Libyan Rebels Wage 'Mad Max' War In The Mountains

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    Photojournalist Jonathan Levinson recently spent time in Libya documenting the rebel forces. In this photo essay, he shows how the rebels are reusing old weapons. Here, a silhouette designed for target practice is painted with the colors of the rebel flag and staked on top of a berm at a checkpoint in the Nafusa Mountains in western Libya.
    Photos by Jonathan Levinson for NPR
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    A Libyan rebel poses with his antique bolt-action rifle. He said that it was an American-made 1911; it is actually an Italian-made Carcano. That rifle was most widely used during World War II but can still be found in use in western Libya.
    Photos by Jonathan Levinson for NPR
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    "What emerged as a running theme," says Levinson, "was the level of ingenuity ... which has survived even in the face of food shortages and the obvious hardships." Here, an improvised shelter is seen at a rebel checkpoint in the Nafusa Mountains.
    Photos by Jonathan Levinson for NPR
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    A rebel soldier stands with his battle rifle at the Dahiba border crossing between Libya and Tunisia.
    Photos by Jonathan Levinson for NPR
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    Ammunition crates are set up as a makeshift shelter at a checkpoint near Kikla in the Nafusa Mountains.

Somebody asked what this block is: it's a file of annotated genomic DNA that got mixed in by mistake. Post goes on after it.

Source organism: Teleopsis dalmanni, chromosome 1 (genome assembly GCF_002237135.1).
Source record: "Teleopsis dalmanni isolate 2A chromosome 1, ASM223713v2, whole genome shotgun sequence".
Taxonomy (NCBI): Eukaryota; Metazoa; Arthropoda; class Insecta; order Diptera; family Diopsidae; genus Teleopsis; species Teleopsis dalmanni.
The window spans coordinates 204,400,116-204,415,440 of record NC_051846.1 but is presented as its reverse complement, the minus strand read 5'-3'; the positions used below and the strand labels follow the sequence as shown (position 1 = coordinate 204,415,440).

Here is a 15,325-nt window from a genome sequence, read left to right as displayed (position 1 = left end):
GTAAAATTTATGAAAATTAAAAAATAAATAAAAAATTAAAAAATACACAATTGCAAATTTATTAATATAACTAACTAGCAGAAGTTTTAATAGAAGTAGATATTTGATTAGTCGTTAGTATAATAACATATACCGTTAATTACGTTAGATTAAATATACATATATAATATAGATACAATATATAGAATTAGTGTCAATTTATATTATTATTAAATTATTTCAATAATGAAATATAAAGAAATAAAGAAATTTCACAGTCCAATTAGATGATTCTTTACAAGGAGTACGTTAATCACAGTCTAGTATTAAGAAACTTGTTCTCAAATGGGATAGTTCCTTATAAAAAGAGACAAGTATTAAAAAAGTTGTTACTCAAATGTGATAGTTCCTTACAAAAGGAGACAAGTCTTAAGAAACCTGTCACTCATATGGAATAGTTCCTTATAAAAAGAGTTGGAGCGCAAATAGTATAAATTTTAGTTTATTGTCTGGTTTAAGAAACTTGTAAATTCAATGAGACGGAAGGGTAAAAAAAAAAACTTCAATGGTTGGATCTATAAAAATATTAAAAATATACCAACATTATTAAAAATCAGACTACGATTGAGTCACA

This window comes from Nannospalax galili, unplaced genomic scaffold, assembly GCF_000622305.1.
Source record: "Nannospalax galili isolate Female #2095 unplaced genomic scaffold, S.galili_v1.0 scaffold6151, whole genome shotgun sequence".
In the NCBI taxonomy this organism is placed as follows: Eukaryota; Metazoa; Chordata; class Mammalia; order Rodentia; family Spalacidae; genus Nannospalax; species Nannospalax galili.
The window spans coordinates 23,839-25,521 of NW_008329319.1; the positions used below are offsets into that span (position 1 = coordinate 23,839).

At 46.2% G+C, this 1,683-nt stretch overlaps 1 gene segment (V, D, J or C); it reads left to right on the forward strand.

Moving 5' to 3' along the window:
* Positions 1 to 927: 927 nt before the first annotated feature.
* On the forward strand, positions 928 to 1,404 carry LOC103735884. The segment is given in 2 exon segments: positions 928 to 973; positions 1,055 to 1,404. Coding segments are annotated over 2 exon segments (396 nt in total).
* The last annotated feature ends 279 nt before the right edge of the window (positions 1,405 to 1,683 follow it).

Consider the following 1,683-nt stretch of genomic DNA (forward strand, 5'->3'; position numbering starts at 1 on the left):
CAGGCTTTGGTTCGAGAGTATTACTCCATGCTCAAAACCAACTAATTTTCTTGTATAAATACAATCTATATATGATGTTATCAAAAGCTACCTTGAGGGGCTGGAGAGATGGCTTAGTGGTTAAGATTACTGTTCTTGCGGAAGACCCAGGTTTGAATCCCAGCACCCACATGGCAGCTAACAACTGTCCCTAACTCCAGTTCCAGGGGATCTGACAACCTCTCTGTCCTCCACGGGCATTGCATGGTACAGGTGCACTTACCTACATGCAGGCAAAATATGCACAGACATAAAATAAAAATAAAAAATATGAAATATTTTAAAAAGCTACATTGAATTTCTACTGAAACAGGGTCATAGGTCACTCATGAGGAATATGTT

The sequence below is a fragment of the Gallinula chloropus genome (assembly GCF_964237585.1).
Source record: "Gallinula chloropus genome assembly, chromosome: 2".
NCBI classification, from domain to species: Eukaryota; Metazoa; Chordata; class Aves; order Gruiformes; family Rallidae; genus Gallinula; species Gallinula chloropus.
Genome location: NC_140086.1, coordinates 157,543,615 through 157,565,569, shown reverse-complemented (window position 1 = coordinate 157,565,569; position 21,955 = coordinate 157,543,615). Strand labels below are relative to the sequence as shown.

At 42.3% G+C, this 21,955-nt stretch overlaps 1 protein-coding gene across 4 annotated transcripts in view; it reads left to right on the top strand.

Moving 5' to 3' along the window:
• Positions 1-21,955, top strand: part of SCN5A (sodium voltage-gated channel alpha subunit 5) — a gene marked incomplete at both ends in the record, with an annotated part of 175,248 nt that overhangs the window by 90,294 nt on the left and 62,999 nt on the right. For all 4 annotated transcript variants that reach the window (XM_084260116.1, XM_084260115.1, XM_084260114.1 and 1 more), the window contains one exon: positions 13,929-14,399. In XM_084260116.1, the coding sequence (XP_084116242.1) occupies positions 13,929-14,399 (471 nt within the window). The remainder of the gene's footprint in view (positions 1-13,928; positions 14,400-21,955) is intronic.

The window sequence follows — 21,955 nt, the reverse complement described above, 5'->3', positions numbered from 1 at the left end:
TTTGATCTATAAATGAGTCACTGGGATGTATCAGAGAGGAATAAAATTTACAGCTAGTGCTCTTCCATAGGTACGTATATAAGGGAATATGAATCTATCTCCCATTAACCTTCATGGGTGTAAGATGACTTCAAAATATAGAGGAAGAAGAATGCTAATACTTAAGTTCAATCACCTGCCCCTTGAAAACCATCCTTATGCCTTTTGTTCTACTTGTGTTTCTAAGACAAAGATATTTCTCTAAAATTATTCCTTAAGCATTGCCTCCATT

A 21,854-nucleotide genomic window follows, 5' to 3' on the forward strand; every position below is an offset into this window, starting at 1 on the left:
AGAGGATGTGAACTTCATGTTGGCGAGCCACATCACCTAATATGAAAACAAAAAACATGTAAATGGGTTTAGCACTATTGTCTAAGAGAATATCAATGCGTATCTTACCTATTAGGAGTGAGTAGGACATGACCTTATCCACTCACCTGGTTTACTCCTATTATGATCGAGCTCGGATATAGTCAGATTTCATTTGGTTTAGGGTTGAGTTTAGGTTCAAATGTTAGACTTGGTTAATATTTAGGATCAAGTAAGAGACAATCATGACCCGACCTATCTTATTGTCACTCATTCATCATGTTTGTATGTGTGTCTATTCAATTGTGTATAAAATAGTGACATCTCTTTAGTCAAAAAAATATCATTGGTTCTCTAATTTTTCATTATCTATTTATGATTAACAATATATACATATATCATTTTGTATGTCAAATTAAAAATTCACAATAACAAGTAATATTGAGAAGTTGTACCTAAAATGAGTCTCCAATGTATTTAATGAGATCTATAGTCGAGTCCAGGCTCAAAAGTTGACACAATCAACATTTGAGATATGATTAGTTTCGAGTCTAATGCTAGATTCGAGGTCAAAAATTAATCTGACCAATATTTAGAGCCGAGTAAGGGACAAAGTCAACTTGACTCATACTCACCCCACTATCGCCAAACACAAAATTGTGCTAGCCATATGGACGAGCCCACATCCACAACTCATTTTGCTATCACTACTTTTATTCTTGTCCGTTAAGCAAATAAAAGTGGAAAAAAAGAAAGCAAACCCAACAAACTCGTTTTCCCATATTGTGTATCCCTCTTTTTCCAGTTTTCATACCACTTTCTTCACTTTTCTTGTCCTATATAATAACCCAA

Photos by Jonathan Levinson for NPR
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    Rebels drive through the streets of Zintan in a modified Toyota Land Cruiser with the roof cut off and a ZPU-2 anti-aircraft gun mounted on the back.
    Photos by Jonathan Levinson for NPR
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    A checkpoint guards the stretch of road in Rhybat that has been turned into a makeshift airplane runway.
    Photos by Jonathan Levinson for NPR
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    Gas stations are no longer open in western Libya. All the fuel is being brought in from Tunisia. Gas is sold from tanks in the beds of pickup trucks.
    Photos by Jonathan Levinson for NPR
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    "I hope my pictures convey not just the creative use of weapons and vehicles, surreal surroundings, and the still high morale, but also the power of a popular uprising," Levinson says. Here, the Dahiba border crossing between Libya and Tunisia.
    Photos by Jonathan Levinson for NPR
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    A rebel fighter loads ammunition into a ZSU-23 "Shilka" self-propelled anti-aircraft gun in Zintan.
    Photos by Jonathan Levinson for NPR
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    A rebel looks at a crate containing two 100mm rounds for the main gun of a T-55 battle tank that had previously belonged to Moammar Gadhafi's forces.